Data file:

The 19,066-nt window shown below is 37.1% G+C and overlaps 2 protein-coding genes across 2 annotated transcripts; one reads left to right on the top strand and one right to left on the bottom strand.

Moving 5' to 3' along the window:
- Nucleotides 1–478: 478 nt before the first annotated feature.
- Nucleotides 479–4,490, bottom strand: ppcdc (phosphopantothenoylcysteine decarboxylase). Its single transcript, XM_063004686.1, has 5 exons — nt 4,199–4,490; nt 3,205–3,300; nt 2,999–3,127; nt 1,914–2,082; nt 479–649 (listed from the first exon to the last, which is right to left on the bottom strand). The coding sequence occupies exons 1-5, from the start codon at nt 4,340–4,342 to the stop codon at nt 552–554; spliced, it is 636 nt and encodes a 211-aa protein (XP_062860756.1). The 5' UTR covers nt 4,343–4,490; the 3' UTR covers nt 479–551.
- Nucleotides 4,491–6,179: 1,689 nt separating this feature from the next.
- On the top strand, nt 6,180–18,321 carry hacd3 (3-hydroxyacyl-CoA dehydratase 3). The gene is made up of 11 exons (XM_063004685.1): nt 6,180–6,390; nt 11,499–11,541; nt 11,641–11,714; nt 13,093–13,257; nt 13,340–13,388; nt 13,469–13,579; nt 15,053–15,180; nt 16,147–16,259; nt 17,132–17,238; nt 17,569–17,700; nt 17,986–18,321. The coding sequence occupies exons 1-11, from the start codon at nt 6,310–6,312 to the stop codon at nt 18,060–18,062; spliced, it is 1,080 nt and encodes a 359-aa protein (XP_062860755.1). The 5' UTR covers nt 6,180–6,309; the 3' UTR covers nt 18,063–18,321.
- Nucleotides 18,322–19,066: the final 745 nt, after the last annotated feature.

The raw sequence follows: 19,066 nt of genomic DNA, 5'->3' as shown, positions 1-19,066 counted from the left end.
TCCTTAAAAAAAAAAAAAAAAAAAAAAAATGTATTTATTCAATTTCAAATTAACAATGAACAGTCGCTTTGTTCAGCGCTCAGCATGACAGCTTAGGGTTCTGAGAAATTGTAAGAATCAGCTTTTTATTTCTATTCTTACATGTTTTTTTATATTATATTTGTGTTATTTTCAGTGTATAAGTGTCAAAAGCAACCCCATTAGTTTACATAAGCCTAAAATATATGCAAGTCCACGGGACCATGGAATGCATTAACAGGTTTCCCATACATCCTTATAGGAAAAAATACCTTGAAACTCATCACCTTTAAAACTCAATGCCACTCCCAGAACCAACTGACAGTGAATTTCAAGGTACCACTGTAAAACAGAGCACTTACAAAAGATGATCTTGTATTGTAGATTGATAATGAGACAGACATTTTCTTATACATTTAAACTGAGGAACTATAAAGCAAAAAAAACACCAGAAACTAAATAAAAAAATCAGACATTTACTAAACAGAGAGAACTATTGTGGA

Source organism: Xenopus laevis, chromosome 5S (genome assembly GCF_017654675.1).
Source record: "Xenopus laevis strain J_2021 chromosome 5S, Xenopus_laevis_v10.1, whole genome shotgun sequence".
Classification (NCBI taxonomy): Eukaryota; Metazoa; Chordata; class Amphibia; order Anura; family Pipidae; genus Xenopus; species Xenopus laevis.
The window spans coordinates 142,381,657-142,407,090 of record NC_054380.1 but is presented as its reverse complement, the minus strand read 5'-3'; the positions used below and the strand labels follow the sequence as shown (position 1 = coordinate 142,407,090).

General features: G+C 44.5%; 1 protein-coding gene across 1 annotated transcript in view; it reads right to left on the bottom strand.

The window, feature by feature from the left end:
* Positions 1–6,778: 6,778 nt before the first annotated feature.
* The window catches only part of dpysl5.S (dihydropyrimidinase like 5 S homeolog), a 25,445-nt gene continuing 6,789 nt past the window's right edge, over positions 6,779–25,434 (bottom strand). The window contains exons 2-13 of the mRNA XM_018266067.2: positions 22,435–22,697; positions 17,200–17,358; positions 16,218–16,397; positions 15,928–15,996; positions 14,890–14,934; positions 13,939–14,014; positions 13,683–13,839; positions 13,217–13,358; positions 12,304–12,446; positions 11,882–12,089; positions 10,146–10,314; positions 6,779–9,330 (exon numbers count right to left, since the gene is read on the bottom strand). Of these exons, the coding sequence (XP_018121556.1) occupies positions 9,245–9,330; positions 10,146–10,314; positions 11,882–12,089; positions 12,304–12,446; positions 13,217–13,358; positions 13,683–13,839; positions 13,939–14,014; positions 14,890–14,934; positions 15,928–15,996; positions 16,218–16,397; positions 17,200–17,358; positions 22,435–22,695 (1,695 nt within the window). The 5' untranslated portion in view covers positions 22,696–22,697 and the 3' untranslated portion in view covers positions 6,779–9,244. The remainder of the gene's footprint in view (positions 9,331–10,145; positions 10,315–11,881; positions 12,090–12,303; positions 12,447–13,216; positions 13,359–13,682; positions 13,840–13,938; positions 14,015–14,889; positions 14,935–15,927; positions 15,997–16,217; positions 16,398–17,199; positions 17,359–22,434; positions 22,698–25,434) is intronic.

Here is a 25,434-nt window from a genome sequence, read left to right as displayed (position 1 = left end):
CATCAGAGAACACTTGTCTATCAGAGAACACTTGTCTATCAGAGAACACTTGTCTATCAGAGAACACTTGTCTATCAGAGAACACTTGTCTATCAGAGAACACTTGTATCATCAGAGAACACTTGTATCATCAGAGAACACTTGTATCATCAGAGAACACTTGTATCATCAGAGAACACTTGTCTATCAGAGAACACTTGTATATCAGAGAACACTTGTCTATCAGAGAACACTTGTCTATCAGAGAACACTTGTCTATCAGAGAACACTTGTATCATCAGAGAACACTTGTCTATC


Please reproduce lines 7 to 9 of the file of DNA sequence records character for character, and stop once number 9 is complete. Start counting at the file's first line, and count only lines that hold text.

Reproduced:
- Nucleotides 18,322–19,066: the final 745 nt, after the last annotated feature.

The raw sequence follows: 19,066 nt of genomic DNA, 5'->3' as shown, positions 1-19,066 counted from the left end.
TCCTTAAAAAAAAAAAAAAAAAAAAAAAATGTATTTATTCAATTTCAAATTAACAATGAACAGTCGCTTTGTTCAGCGCTCAGCATGACAGCTTAGGGTTCTGAGAAATTGTAAGAATCAGCTTTTTATTTCTATTCTTACATGTTTTTTTATATTATATTTGTGTTATTTTCAGTGTATAAGTGTCAAAAGCAACCCCATTAGTTTACATAAGCCTAAAATATATGCAAGTCCACGGGACCATGGAATGCATTAACAGGTTTCCCATACATCCTTATAGGAAAAAATACCTTGAAACTCATCACCTTTAAAACTCAATGCCACTCCCAGAACCAACTGACAGTGAATTTCAAGGTACCACTGTAAAACAGAGCACTTACAAAAGATGATCTTGTATTGTAGATTGATAATGAGACAGACATTTTCTTATACATTTAAACTGAGGAACTATAAAGCAAAAAAAACACCAGAAACTAAATAAAAAAATCAGACATTTACTAAACAGAGAGAACTATTGTGGA